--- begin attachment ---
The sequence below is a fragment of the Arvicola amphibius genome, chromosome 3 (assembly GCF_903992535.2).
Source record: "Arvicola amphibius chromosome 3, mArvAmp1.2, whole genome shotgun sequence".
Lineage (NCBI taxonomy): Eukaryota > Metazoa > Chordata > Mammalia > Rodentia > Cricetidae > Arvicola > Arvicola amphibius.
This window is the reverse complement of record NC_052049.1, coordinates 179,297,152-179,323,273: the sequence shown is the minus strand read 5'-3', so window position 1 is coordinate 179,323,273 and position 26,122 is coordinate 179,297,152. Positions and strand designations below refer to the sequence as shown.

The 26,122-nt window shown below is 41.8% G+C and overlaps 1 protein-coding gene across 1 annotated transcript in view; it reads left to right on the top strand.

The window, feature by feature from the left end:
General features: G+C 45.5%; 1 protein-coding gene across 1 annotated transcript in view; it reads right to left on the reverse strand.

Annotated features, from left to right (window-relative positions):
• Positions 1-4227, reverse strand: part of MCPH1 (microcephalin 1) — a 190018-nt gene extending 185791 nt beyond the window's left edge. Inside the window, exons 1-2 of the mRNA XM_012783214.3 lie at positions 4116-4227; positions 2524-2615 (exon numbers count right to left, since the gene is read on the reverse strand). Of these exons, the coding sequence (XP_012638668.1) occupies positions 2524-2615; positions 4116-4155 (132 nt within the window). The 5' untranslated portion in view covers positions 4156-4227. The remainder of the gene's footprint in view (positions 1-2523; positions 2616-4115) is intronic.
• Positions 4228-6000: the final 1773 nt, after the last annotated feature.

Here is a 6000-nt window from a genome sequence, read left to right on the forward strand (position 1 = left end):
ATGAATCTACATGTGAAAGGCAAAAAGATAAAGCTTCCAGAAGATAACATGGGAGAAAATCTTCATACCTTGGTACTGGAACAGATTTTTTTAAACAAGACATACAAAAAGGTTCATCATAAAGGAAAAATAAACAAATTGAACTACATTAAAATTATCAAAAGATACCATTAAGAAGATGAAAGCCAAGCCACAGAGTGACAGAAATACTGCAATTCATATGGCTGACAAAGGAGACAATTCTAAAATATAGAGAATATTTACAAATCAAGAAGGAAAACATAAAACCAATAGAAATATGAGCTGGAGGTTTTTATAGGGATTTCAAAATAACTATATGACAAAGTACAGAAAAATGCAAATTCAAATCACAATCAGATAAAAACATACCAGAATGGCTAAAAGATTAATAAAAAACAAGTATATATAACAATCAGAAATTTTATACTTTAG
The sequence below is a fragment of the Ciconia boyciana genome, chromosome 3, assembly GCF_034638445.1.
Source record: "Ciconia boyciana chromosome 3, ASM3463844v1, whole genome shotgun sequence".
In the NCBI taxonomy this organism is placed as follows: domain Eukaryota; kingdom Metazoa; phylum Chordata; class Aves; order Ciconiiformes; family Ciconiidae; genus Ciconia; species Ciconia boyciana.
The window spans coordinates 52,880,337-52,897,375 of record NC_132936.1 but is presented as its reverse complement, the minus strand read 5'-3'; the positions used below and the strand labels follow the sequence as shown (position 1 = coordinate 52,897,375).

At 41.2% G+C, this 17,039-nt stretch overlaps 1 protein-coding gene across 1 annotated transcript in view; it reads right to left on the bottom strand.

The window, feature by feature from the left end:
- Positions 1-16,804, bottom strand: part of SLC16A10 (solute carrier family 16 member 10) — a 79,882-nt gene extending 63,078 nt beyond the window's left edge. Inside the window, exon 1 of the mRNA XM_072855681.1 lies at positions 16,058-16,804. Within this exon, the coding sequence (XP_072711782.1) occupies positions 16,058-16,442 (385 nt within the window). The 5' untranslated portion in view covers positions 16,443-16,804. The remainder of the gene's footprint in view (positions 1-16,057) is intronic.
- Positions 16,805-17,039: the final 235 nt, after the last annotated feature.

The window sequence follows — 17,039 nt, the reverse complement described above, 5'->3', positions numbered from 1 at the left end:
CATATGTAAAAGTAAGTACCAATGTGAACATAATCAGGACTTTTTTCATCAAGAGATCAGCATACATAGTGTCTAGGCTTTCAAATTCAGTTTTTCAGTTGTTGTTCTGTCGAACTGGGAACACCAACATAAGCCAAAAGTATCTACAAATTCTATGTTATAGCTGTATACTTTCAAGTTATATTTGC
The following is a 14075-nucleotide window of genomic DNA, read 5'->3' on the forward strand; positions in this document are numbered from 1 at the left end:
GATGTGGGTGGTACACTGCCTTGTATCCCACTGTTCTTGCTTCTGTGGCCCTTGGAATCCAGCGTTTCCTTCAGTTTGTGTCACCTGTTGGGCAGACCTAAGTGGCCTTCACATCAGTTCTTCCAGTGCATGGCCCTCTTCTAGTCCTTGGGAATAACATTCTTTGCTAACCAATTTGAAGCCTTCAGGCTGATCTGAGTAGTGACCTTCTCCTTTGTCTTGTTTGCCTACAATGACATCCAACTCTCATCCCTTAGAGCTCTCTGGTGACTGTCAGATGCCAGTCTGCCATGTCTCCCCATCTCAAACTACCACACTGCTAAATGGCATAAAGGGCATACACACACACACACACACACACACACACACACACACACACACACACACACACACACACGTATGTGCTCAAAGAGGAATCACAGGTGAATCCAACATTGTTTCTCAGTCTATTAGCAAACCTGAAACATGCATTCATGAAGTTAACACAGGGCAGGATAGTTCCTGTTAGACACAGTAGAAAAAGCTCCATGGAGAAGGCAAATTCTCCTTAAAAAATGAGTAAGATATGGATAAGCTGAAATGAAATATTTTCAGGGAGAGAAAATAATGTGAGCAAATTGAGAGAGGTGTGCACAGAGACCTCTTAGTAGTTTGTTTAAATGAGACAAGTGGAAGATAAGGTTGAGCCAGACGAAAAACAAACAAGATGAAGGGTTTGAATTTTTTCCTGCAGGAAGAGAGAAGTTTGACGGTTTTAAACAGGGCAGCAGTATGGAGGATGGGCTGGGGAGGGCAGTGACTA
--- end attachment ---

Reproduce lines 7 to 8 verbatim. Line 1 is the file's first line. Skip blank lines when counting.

General features: G+C 45.5%; 1 protein-coding gene across 1 annotated transcript in view; it reads right to left on the reverse strand.

Annotated features, from left to right (window-relative positions):